Saudi Arabian Higher Education and Saudi Arabian Women Challenges in Higher Education
I am very happy to take the diversity class with my class mates and Dr. Justin. I have learned a lot form this class including diversity definition, identities, power, privilege, diversity statement, race, microaggressions, intersectionality, equity, racism, and diversity and inclusion in higher education. As I presented with my class mate about South Korea higher education and I saw my friend presented about her country. I would like to write about Saud Arabian higher education. Saudi Arabia is a country in the middle east (Arab Region). In 1932, Saudi Arabia was formally founded. The Saudi Arabia land area is 2,150,000 Km2. The population of Saudi Arabia in 2019 is 32,218,169 . The system of government in Saudi Arabia is monarchy. The current currency is Saudi riyal (SR). The education in Saudi Arabia is important in the past century. The education is free to every Saudi citizen at all levels. The education system is under jurisdiction of the ministry of education. The education is divided by two main paths general education and higher education. The general education is divided by four levels pre-primary education, primary education, secondary education, and high school education. The higher education involves Diploma degree, Bachelor degree, Master degree, and PHD degree. There are private, public, and private international education in ministry education in Saudi Arabia. The female and male education are segregate which means there are male schools and female schools .
The higher education in Saudi Arabia focuses on the teaching, support the academic community, and researches. The higher education has 79 education centers including universities, community colleges, and institutions for male and female. According to the ministry of higher education, there were more than 757,770 students enrolled in Saudi universities between 2009-2010 which 56% were females and 44% were males. The largest student enrolments for both male and female are at the bachelor’s and associate levels. Then, the second level is master’s and doctoral degrees. The non-Saudi students focus on PHD level enrolments in Saudi universities. Usually the higher education receives fund from the government (state funding). All Saudi universities have both campuses for male and female (male campus and female campus) except two of them KFUPM (male campus only) and PNU (female campus only) . The diversity rate in my home country, Saudi Arabia, is very low.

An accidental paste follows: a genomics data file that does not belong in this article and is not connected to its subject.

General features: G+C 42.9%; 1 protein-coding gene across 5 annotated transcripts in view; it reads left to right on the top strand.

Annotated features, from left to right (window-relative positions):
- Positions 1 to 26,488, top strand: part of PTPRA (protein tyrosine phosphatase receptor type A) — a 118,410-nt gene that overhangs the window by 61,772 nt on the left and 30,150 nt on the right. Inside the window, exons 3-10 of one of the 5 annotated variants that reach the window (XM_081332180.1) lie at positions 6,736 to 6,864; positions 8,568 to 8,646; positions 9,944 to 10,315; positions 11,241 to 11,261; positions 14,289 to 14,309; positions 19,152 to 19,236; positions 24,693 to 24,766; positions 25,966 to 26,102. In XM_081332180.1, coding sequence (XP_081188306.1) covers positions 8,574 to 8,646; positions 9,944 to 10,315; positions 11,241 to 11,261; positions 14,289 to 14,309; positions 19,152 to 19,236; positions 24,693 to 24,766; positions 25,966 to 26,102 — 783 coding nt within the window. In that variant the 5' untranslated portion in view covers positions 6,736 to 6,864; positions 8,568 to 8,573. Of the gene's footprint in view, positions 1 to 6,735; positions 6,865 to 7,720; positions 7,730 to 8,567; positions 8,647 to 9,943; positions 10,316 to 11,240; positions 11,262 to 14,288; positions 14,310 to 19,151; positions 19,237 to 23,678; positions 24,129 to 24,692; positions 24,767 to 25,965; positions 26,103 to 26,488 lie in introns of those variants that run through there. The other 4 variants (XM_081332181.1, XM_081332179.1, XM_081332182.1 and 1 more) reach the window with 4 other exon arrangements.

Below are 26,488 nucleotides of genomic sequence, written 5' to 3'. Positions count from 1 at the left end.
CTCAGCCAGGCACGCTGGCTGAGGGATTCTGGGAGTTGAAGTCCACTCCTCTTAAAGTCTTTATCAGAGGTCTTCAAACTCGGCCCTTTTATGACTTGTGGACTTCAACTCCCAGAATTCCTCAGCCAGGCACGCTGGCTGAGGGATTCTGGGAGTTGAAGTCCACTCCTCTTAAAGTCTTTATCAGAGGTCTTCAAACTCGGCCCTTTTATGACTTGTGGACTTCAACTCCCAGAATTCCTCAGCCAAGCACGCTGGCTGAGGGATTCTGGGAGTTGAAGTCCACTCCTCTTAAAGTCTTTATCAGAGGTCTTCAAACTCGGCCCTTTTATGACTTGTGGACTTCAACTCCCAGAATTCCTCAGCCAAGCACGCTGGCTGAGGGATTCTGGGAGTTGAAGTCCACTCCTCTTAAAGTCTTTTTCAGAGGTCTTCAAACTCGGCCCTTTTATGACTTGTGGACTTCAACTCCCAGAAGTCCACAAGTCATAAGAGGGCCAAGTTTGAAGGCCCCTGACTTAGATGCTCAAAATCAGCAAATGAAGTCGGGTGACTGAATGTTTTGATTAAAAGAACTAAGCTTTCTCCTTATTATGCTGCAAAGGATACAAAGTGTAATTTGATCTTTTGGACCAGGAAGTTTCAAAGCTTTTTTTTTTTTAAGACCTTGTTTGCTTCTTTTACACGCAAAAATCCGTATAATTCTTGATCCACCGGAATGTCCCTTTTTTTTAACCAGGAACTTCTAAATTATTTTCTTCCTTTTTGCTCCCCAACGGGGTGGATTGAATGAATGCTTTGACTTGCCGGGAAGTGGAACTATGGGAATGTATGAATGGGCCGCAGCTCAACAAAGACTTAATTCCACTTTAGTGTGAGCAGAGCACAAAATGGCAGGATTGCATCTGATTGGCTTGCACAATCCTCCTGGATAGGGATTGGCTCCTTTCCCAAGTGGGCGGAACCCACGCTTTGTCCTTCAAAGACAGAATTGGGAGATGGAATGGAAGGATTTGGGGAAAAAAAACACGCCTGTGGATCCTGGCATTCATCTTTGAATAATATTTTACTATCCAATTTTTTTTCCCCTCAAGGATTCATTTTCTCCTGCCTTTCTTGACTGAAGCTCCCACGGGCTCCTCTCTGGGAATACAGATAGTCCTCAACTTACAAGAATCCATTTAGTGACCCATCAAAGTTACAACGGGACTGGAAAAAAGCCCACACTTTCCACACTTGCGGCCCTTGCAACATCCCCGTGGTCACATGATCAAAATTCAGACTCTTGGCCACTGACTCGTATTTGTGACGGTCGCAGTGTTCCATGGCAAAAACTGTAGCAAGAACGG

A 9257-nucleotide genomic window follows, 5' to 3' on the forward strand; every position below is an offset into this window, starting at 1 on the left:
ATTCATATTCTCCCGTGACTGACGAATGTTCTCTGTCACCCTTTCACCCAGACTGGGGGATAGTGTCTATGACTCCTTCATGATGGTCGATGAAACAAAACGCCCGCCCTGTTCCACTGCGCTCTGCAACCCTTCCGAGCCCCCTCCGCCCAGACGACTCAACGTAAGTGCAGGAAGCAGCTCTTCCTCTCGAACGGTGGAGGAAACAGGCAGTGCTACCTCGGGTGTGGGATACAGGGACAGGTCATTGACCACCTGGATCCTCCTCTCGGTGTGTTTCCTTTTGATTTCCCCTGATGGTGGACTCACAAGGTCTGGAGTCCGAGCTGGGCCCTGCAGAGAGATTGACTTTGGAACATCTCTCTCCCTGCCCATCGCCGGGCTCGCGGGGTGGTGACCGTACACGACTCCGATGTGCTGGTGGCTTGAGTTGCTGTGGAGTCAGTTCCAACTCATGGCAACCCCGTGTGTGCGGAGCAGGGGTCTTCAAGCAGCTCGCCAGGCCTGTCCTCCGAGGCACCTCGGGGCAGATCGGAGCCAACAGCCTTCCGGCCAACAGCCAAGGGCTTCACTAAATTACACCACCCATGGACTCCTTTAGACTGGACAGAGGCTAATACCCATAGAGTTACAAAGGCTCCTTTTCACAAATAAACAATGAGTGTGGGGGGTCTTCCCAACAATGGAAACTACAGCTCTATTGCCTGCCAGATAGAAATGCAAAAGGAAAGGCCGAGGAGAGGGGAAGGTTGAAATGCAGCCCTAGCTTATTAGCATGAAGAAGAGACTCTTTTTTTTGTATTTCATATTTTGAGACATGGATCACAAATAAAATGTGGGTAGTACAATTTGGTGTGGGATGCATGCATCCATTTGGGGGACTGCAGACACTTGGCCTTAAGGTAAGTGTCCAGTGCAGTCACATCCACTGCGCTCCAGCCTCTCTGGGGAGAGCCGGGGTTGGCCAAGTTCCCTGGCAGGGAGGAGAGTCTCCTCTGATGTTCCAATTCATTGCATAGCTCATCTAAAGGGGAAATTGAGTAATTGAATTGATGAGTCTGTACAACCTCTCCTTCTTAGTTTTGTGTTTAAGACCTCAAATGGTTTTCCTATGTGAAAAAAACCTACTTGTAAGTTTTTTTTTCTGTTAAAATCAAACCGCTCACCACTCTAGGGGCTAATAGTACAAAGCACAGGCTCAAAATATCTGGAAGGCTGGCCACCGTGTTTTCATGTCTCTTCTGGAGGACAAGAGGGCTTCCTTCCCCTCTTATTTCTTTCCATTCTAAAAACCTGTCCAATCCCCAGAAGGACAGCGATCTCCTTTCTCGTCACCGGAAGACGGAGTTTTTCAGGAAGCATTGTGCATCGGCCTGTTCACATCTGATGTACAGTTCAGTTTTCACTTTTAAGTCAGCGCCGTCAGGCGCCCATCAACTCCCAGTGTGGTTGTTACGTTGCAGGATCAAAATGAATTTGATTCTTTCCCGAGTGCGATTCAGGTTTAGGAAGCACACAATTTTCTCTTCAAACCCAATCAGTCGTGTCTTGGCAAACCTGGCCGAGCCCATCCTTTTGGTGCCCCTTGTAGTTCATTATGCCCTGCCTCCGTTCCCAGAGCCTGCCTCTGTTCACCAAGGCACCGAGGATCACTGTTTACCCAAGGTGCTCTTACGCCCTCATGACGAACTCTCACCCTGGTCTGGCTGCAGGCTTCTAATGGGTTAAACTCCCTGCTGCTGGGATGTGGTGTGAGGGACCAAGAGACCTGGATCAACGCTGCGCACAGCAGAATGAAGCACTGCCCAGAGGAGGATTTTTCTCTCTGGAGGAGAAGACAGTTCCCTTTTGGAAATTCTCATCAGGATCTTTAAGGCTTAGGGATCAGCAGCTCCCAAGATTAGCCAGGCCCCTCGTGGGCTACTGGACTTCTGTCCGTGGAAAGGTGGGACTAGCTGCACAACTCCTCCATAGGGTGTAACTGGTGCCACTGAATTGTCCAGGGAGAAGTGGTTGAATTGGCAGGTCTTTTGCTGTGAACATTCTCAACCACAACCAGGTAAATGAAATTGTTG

In the past years, women position in Saudi Arabia was almost ignored from the Saudi Arabian community. The general public in Saudi Arabia indicates that a Saudi women’s place is in her home only which is wrong in these days. However, the Saudi Arabian women play role in making decisions in the country in the last 4 years. The percentage of women working outside the home is 5% and these women are in the teaching and health sectors. However, the percentage of women working outside the home has been increased in last 10 years. Women’s education in Saudi Arabia must take into account development plans. Saudi Arabian women have the largest university in Saudi Arabia (Princess Noura Bint Abdul Rahman University) which is a female campus only. The women diversity rate in Saudi Arabian higher education is also very low .
Here are some of the Saudi Arabian women challenges in higher education [2,3]:
1- Women are still not admitted to engineering, law, petroleum, and political science.
2- Women do not enjoy full access to the facilities, such as some libraries and recreation centers.
3- Women do not receive the same quality of education as men because teachers for men are better trained.
4- Libraries for women only are extremely small and often poorly equipped.
5- Women scholarship opportunities are lower than men opportunities.
6- Women cannot travel outside the country without their parents. This issue is resolved in 2019.
7- Women cannot drive to their campuses inside the country. This issue is resolved in 2019.
8- Women cannot study at the night inside the campus because the culture against this issue. This issue is resolved in 2019.
- Smith, Larry, and Abdulrahman Abouammoh. “Higher Education in Saudi Arabia.” Netherlands: Springer (2013).
- Hamdan, Amani. “Women and education in Saudi Arabia: Challenges and achievements.”